Drug overdose deaths in the United States hit record highs in 2021, primarily due to an increase in synthetic opioids such as fentanyl, a vast majority of which is trafficked from Mexico across the southwest U.S. border.
According to new data from the Centers for Disease Control and Prevention, nearly 108,000 people appear to have died of drug overdoses in 2021. That’s a nearly 15 percent increase in drug-related deaths compared to 2020.
Overdose deaths have been on the rise in the United States since the 1970s but spiked significantly throughout the Covid-19 pandemic during government-mandated lockdowns. Since 2019, drug overdose deaths, especially due to mixes created with powdery, synthetic opioids such as fentanyl and stimulants such as methamphetamine, have spiked nearly 50 percent.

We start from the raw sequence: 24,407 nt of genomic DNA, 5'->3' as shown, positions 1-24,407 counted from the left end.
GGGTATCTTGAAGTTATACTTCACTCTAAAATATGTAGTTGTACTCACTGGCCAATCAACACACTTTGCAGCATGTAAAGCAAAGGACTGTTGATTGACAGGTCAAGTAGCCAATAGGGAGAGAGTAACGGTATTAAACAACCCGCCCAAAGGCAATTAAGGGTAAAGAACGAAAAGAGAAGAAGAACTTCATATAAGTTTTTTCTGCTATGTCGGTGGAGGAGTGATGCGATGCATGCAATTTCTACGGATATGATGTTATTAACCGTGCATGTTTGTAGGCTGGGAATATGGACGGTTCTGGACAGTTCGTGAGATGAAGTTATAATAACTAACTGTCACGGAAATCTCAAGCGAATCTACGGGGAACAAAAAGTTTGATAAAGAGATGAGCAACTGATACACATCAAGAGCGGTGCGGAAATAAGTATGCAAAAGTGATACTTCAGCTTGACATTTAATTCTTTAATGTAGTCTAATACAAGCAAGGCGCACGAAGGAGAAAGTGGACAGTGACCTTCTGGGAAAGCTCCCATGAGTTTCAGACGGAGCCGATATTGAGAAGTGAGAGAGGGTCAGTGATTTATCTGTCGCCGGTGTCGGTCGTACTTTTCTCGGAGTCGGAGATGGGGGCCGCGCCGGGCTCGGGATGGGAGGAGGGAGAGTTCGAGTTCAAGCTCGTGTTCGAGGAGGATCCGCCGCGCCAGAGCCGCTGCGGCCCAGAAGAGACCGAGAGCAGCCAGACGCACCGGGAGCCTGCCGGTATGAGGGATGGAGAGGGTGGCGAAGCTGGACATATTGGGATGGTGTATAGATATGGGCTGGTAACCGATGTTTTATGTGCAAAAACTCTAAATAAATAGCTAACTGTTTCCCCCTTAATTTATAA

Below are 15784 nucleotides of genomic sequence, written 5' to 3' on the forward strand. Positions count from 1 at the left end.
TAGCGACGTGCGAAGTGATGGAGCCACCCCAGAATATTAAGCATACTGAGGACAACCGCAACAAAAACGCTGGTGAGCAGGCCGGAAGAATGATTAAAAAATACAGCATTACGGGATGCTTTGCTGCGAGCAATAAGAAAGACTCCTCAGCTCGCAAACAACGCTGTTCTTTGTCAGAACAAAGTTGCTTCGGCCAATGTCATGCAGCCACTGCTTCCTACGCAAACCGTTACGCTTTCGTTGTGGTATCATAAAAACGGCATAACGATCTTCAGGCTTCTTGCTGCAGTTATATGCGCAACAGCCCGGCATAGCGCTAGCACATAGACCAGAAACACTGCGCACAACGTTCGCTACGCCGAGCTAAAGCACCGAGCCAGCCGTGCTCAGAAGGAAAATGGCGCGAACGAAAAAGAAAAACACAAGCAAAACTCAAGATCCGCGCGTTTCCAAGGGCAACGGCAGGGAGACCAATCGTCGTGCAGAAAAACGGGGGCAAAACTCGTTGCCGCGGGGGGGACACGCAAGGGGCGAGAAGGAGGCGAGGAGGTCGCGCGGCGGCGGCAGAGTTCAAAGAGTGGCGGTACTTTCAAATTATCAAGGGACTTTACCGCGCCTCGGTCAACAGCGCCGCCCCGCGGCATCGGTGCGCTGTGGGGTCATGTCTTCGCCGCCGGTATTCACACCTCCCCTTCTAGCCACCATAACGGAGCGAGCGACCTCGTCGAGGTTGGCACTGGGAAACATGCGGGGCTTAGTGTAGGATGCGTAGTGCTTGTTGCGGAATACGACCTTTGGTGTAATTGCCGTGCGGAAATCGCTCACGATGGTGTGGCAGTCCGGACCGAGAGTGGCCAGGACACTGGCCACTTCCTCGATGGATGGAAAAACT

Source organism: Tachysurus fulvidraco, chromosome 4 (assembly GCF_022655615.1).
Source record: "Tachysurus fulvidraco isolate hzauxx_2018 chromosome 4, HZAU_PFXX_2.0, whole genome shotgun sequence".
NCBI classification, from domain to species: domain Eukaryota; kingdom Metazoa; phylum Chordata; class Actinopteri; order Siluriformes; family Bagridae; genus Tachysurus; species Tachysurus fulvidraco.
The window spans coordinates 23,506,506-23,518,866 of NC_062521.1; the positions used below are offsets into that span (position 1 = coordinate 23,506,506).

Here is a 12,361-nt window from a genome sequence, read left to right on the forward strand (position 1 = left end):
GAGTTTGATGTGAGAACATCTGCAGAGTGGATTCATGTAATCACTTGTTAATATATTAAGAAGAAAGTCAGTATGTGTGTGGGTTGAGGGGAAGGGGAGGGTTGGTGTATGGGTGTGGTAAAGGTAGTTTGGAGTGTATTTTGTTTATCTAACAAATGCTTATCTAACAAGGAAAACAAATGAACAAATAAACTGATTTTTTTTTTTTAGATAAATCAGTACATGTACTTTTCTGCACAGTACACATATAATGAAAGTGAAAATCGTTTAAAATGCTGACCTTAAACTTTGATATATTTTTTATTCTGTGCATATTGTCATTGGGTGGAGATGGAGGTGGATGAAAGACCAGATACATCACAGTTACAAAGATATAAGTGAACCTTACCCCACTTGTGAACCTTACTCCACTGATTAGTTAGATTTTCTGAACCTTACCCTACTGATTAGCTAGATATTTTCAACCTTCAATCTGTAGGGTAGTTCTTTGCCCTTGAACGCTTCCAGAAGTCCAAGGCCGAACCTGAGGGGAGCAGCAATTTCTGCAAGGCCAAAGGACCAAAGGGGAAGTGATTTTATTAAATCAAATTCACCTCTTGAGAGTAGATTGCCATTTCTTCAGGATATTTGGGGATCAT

In 2020, approximately 58,000 deaths were recorded involving synthetic opioids, mostly fentanyl. By 2021, that number rose to 71,000.
In South Texas ports of entry alone, U.S. Customs and Border Protection seized 588 pounds of fentanyl in the 2021 fiscal year, a 1,066 percent increase since FY2020. (Read more from “Fentanyl Pushed U.S. Drug Overdose Deaths to Record High in 2021” HERE)
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